New Theme! What do you think?

Study, speak, and hang out with fellow Elvish students!

Select Elvish Words 4.44-4.46: Heart, Liver, Belly

4.44 Heart

Q. hón (hom-) n. “heart (physical organ)”
The word for the “heart” as a physical organ, as opposed to more metaphorical words like Q. órë and Q. indo. Its stem form was hom- in Tolkien’s later writings (NM/176, PE19/97).

Conceptual Development: The base word for “heart” was quite stable in Tolkien’s mind, but its exact stem form varied. It first appeared as ᴱQ. hon (hond-) “heart” in the Qenya Lexicon of the 1910s under the early root ᴱ√HONO, above a longer form hondo (QL/40). It became honde “heart” in Early Qenya Word-lists of the 1920s (PE16/137), but in the contemporaneous Early Noldorin Word-lists, it was londo (PE13/149, 162).

In the Declension of Nouns from the early 1930s it was ᴹQ. hón “heart” with stem form hom- (PE21/23), but in The Etymologies written around 1937 it was derived from the root ᴹ√KHŌ-N “heart (physical)” (Ety/KHŌ-N). In 1968 notes on gender, hón the “physical organ heart” again had a stem form hom-, and in green ink addendums to the Outline of Phonology (OP2) from around 1970, Tolkien gave the primitive form as ✶khō̆m (PE19/97 and 98 note #142). In this last note, Tolkien said it “is not the physical heart, but ‘the interior’ used of the whole range of emotions or feelings”; this seems to be the only place Tolkien indicated this word was metaphorical in nature rather than referring to the physical organ.

Q. honda adj. “hearted”
An adjective form of hón appearing as an element of the word sincahonda “flint-hearted” (LotR/979).

Conceptual Development: In 1940s Lord of the Rings drafts it first appeared as ᴹQ. hondo in ᴹQ. tingahondo “flint-hearted” (SD/68).

Q. sincahonda adj. “flint-hearted”
A word for “flint-hearted” in Treebeard’s description of orcs, a combination of Q. sinca “flint” and Q. honda “hearted” (LotR/979; PE17/111).

Conceptual Development: In 1940s Lord of the Rings drafts, this word first appeared as ᴹQ. tingahondo (SD/68).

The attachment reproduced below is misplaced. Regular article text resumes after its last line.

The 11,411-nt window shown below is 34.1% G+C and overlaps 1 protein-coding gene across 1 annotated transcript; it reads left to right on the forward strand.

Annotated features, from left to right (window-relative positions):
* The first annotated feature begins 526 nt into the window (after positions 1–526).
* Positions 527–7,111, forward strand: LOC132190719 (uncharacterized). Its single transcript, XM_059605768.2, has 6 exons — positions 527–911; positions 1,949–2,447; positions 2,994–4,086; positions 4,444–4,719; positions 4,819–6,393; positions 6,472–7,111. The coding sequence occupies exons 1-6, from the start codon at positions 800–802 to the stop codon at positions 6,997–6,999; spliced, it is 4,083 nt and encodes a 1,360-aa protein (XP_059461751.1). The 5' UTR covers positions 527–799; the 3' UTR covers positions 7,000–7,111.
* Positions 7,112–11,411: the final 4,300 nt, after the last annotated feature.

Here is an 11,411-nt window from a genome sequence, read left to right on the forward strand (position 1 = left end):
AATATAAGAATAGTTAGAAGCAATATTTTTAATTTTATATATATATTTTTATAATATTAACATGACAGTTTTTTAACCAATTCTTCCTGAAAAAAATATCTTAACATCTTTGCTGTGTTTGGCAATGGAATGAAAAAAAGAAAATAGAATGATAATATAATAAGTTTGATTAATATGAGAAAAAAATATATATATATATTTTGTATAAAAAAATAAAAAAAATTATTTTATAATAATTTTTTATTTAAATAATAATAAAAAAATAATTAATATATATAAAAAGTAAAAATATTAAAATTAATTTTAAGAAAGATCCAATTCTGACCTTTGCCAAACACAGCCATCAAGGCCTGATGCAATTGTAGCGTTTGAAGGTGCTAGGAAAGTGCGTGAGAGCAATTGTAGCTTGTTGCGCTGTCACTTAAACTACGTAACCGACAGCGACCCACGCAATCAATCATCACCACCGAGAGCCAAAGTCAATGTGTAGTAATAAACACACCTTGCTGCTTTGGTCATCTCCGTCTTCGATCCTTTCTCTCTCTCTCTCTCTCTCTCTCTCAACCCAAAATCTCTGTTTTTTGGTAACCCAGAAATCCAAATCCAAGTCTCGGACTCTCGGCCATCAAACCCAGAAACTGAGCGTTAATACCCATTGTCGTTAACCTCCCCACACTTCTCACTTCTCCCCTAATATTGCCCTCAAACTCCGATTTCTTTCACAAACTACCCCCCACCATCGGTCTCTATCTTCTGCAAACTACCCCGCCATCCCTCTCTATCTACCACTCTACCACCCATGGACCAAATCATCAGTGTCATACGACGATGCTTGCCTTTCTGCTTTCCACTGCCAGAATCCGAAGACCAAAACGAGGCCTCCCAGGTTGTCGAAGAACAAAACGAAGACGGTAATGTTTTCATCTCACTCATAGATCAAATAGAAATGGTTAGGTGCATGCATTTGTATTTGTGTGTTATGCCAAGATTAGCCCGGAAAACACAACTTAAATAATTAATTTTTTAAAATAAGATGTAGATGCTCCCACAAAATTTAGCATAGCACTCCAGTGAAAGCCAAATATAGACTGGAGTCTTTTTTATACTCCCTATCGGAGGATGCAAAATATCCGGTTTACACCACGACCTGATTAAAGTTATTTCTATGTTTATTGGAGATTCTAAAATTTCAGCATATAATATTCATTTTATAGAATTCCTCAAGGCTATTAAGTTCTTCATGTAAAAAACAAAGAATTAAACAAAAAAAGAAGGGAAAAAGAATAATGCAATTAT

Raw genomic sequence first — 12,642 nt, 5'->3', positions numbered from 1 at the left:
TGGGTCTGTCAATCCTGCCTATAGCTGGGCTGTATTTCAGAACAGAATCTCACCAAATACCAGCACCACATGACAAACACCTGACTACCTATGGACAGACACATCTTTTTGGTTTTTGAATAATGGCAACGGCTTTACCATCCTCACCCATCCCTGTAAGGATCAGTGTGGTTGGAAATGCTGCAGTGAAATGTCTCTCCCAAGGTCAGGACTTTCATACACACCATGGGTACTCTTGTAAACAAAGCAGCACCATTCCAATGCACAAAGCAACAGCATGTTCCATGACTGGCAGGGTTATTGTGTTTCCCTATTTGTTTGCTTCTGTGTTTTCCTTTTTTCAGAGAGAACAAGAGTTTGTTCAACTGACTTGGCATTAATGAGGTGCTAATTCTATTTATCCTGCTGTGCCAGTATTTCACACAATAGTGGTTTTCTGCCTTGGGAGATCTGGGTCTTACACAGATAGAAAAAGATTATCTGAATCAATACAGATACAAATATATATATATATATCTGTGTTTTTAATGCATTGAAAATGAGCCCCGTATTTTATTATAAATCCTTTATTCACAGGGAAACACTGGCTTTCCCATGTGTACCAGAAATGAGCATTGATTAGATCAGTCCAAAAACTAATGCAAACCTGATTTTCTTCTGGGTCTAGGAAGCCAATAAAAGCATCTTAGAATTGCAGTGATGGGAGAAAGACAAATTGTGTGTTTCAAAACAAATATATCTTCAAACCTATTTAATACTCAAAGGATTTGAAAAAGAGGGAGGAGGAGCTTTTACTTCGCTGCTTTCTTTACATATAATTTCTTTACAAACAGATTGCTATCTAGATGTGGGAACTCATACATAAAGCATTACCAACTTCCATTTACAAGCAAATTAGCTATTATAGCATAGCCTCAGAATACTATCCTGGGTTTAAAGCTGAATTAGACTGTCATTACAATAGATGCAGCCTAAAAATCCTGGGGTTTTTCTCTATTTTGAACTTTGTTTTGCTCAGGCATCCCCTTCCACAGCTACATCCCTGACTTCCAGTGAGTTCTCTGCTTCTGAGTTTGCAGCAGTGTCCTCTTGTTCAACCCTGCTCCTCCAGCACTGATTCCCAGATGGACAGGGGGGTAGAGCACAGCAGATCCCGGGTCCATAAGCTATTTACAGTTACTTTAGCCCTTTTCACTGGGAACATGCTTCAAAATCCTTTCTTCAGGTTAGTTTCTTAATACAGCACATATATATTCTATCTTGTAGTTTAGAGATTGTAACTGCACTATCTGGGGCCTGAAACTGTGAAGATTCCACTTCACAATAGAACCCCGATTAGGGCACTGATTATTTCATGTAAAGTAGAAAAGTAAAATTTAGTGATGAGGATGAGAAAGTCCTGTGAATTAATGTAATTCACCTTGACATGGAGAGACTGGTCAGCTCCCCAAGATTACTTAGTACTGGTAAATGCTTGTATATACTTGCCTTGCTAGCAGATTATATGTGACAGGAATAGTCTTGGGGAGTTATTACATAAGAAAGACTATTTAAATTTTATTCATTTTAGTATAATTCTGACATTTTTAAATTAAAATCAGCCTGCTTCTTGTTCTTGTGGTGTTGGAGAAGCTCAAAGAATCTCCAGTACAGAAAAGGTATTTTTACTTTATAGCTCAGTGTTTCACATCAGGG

N. hûn n. “heart (physical)”
A noun in The Etymologies of the 1930s glossed “heart (physical)” derived from the root ᴹ√KHŌ-N of the same meaning (Ety/KHŌ-N). This word is not used metaphorically; the metaphorical or emotional “heart” is S. gûr or ind.

Conceptual Development: The Gnomish Lexicon of the 1910s had G. {hond >>} honn “heart” which Tolkien specified was “not used metaphorically, for which ilf is used” (GL/49). It was likely based on the early root ᴱ√HONO from which the Early Qenya word for “heart” was derived (QL/40). In Early Noldorin Word-lists of the 1920s, Tolkien again had hond “heart” (PE13/147), but it was deleted and replaced by ᴱN. lhonn “heart” (PE13/149). The initial h was restored in The Etymologies of the 1930s, as noted above.

Neo-Sindarin: In Tolkien’s later writings, the primitive root for this word became √khōm (NM/176; PE19/102; PE21/71), which in Sindarin would produced *. However, I would retain the form hûn as a Sindarin-only variant; compare to the root √TAM which had a Sindarin variant √TAN.

4.45 Liver

ᴱQ. lepsa n. “liver”
ᴱQ. lepsa “liver” appeared in the Qenya Lexicon of the 1910s under the early root ᴱ√LEFE (QL/52). The contemporaneous Gnomish Lexicon had (unglossed) lipsa, in keeping with the revision G. elf >> G. ilf “heart” (GL/50).

Neo-Quenya: I’d retain ᴺQ. lepsa “liver” for purposes of Neo-Quenya.

G. rôn n. “liver”
The word G. rôn⁽²⁾ “liver” appeared in the Gnomish Lexicon of the 1910s, but its etymology is unclear (GL/65). Q. rāna “moon” was written in pencil nearby, but this seems to be from an earlier layer of the lexicon, and may be unrelated.

Neo-Sindarin: I’d retain ᴺS. rôn “liver” for purpose of Neo-Sindarin, perhaps as a derivative of the later root √RON “solid, firm”, since (a) there are no later words for “liver” and (b) the word rôn does not appear with any other meaning in later writings.

4.46 Belly, Stomach

ᴹQ. cumba adj. “bellied”
An adjective for “bellied” appearing as an element in ᴹQ. saurikumba “*foul-bellied” (SD/68).
ᴹQ. sauricumba adj. “foul-bellied”
A word appearing in Lord of the Rings drafts as part of Treebeard’s description of orcs (SD/68), likely the equivalent of English “foul-bellied” from the finished text (LotR/979), a combination of saura “foul” and (otherwise unattested) kumba “bellied”.
ᴱN. girdh adj. “entrails, bowels, inwards [innards]”
A word appearing as ᴱN. girdh in Early Noldorin Word Lists of the 1920s, glossed either “inwards, entrails” (PE13/144) or “entrails, bowels” (PE13/161), with “inwards” being an archaic English variant of “innards” according to the editors. This word was originally a plural form of ᴱN. gir “interior”, from primitive ᴱ✶ʒirdǝ.

Neo-Sindarin: I would adapt this word as ᴺS. irdh “entrails, bowels” for purposes of Neo-Sindarin based on this primitive form, since the ʒ vanished in Sindarin.

Leave a Reply

Your email address will not be published. Required fields are marked *